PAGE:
In the dialogue Tim Carpenter, of Progressive Democrats of America, discusses how his group and UFPJ have "been working hard" and "doing email blasts during the recess and Congressional visits. We've generated a little over 9,000 of those emails blast into the [Speaker's?] office . . ." No offense to Carpenter but did he, Lerner or anyone else participating follow what Woolsey replied?
Lynn Woolsey: That's all very useful, Tim, and it's very meaningful. Because people aren't in the streets, because they're electronically communicating, it's easier for the Congress or the media to pretend that it isn't happening, but it isn't visible. Now people start asking: "Why aren't people on the streets?" And I say that they are on the streets, they're on their blog, and they're communicating. We get 3000 emails sometimes in a day, and other members are too, and you cannot pretend the public's not interested in this.
Woolsey is a nice person so it would be a smart thing to strip away the kind words and zoom in on: "Because people aren't in the streets, because they're electronically communicating, it's easier for the Congress or the media to pretend that it isn't happening". I know several people participating in that dialogue and am not trying to beat any of them over the head, but what Woolsey is saying should be loud and clear to everyone.
Leslie Cagan (UPFJ) notes that the strategy that's been pushed (by WalkOn.org) has been target Repubes and notes that she feels (I agree with her) that "a lot of their strategy is geared towards the Presidential elections and the Congressional elections next year." What does Woolsey respond? "Well, maybe you folks should go after the Democrats." Woolsey is a nice person, she's also very smart. Now maybe in a conversation, those statements can drift over heads. When they appear in the transcript, there should be no confusion.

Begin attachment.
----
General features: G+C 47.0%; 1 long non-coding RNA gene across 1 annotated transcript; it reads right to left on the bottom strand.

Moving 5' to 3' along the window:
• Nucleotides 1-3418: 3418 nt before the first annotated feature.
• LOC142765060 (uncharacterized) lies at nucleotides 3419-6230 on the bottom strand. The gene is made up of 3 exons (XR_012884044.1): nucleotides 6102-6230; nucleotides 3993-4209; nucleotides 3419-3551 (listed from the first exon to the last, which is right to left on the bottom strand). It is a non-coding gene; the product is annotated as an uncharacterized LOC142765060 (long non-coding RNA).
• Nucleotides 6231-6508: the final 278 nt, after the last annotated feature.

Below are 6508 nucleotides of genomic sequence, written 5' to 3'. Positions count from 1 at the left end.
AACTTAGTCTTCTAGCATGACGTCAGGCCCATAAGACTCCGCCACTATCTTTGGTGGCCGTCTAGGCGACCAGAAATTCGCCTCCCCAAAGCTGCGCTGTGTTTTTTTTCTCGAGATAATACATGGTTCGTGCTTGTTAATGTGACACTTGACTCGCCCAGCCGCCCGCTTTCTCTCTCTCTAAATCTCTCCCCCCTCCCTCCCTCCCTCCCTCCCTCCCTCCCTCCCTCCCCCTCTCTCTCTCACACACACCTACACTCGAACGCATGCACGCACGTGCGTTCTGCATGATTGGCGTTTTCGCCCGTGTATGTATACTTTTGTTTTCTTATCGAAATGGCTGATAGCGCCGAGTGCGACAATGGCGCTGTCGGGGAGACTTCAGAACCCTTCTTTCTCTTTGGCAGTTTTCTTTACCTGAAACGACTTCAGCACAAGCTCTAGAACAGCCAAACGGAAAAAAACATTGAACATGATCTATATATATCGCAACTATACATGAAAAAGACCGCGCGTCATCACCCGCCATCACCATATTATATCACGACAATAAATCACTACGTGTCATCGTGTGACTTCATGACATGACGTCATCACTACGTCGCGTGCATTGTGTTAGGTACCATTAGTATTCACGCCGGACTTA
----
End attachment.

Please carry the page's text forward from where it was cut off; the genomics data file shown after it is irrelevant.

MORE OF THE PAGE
Medea Benjamin (CODEPINK -- whom I have tremendous respect for) is focused, in her first two sentences, on the fact that US House Speaker Nancy Pelosi won't meet with activists. Pelosi won't. Benjamin's correct. Benjamin (far smarter than I) should be able to grasp Pelosi is NOT GOING to. If she's forced, she might. Pelosi talks it up when she comes home but what does she ever do when she's in DC? What has she ever done? (Disclosure: I have donated to Pelosi's campaigns -- all of them -- in the past. I have already stated I am behind Cindy Sheehan in this race.) Pelosi plays a cute little show when she comes home. She's all grins and spins. Her final townhall (apparently -- though it hadn't been billed as the "Farewell Townhall" to those of us attending) had her getting a taste of reality at the same time members of district eight got a taste of reality. Pelosi insisted that she would oppose the construction of any permanent bases in Iraq. When confronted with the fact that permanent bases were already being constructed, Pelosi tried to finesse the term "permanent" and actually said, "Nothing last forever." In that moment, Pelosi, who's been treated with kid gloves for the most part, demonstrated just how great the gulf between her and the citizens who put her into office is. Pelosi grasped the startled reaction and she's not done another townhall. I don't remember if Medea was at that townhall but I know she's heard of it. Peace activists need to grasp Pelosi wrote them off then. It's been a slow estrangement ever since. So the point here is, forget Nancy Pelosi. She doesn't represent the district. She's made that very clear on every issue. Target others. (In DC work. I'm not saying call off any vigils outside Pelosi's office. She needs to be made uncomfortable. But realize that's all that's going to help. She's got her eyes on the 2008 elections and she doesn't give a damn about ending the illegal war.) After noting Pelosi's refusal to meet with the activists (Pelosi should be written off and so should Joe Lieberman -- nothing is achieved by meeting with either), Benjamin asks the money question: "Can't she [Pelosi] decide that we're not going to keep funding this war?" Lerner (rightly) points out, "Pelosi could simply not bring up any funding bill for the military. She could not bring it up, and then say: 'We're only going to bring it up if you agree to end the war'." -- to which Woolsey adds, "That we're only going to be spending our money to bring the troops home. And that's what we're [the Progressive Caucus] going to be pushing for, I promise."